From NAPAs to NAPs

The framework for the formulation and implementation of National Adaptation Plans (NAP) was established in 2010 at the 16th Conference of Parties to the United Nations Framework Convention on Climate Change (COP 16). It was designed specifically to help Least Developed Countries (LDC) with the identification of medium and long-term key adaptation issues, gaps, priorities as well as the related resource requirements. 

The NAP process evolved from the National Adaptation Programmes of Action (NAPA), in which LDCs were asked to use existing information to select their most pressing adaptation activities that must take place to avoid further vulnerability to climate change or even greater costs in the long-term. At COP 22, countries were asked to submit information on the progress made to formulate and implement a NAP by 4 October, 2017 rather than 1 February, 2018, as originally planned.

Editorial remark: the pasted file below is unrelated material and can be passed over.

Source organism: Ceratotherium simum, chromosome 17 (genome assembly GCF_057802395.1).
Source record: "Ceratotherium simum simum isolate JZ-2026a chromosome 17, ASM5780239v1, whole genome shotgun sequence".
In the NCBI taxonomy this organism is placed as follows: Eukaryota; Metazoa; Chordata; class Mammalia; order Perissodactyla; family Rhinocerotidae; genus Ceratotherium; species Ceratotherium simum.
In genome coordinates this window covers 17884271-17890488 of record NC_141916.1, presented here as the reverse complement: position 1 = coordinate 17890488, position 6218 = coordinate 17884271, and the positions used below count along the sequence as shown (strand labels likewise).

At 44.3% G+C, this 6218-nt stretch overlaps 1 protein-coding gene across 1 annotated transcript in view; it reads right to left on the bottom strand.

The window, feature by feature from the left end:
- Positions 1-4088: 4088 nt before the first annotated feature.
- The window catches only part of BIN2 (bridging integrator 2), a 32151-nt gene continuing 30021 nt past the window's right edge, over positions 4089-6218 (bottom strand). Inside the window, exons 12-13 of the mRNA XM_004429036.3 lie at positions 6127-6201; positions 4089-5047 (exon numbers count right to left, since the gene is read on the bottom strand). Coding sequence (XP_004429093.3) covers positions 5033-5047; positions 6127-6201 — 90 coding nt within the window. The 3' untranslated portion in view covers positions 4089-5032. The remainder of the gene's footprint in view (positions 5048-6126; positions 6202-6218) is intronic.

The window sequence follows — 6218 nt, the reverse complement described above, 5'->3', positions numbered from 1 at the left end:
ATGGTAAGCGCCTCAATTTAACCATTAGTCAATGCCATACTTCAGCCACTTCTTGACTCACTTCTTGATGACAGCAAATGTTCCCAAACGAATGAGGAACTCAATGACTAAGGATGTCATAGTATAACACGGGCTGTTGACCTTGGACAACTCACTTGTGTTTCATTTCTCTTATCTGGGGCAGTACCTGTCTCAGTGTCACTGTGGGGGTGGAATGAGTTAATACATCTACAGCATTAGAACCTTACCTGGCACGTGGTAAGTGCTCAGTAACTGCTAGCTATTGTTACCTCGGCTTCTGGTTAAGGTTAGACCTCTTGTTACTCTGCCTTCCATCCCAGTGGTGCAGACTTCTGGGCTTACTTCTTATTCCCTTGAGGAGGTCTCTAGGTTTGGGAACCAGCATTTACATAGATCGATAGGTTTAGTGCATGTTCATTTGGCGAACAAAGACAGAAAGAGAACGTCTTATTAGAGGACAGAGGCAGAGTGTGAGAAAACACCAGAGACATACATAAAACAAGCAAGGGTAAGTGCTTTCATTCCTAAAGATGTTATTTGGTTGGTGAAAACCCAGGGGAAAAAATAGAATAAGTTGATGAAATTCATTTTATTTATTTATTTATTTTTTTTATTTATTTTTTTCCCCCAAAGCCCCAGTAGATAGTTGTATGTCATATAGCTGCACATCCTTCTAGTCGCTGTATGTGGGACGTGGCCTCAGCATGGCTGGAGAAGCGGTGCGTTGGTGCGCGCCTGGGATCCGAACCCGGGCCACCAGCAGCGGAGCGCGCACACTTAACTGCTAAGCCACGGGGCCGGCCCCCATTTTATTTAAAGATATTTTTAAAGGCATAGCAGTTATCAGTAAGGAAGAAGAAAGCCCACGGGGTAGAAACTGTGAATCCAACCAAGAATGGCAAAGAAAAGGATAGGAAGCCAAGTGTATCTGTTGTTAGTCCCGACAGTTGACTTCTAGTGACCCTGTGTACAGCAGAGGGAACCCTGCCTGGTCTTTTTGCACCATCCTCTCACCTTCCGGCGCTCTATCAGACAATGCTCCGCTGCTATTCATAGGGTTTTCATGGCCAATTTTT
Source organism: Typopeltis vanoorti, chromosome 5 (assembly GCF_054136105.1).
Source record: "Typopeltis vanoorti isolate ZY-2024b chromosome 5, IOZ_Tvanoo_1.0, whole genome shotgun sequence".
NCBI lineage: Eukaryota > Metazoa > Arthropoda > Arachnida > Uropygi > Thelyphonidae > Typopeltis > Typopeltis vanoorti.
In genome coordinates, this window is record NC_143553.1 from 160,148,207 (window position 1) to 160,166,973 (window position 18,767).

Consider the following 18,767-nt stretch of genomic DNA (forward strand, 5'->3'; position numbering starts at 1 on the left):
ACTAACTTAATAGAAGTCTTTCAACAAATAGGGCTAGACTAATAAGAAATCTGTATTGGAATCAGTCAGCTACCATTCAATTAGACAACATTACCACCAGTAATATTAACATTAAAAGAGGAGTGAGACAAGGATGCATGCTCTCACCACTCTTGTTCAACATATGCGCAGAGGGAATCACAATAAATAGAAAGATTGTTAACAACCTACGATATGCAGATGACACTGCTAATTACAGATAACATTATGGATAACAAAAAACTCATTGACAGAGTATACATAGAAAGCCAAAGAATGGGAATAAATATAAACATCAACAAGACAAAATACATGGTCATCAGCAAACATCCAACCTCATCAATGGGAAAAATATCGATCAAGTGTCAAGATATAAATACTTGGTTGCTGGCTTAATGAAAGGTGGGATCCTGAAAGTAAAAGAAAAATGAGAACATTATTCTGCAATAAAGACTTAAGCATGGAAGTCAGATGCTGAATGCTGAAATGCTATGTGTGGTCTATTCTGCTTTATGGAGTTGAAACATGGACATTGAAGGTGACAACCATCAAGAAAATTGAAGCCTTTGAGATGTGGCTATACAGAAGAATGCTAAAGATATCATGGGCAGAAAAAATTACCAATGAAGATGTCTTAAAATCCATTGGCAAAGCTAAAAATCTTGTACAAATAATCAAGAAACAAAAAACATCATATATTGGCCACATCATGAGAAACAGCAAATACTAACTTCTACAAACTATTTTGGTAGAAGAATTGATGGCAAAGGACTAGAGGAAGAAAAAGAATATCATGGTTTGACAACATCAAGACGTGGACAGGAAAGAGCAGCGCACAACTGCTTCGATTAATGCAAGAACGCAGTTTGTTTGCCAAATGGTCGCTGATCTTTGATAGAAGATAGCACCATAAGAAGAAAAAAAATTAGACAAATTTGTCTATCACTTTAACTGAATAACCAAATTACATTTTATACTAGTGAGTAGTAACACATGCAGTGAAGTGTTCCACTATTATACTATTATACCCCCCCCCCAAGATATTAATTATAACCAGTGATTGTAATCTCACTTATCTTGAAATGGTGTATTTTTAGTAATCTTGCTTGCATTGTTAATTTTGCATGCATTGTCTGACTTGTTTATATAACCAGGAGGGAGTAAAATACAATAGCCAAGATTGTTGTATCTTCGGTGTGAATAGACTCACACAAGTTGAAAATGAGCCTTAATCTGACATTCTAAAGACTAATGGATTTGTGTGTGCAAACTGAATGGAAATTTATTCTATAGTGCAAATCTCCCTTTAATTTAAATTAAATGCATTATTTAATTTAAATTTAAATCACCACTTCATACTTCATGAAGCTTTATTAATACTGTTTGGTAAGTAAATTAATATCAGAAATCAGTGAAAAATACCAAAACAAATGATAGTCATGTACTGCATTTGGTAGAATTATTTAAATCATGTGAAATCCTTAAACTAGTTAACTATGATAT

NAPs are an organic part of the formulation and implementation of countries’ Nationally Determined Contributions (NDC). Countries’ climate change-related intentions were summarized in their (I)NDCs for the Paris Climate Agreement in 2015. Almost all developing countries, including LDCs, included priority areas for adaptation and/or adaptation actions focusing on the agriculture sectors, showing the important role that the agriculture sectors will have in national climate change adaptation planning and budgeting processes.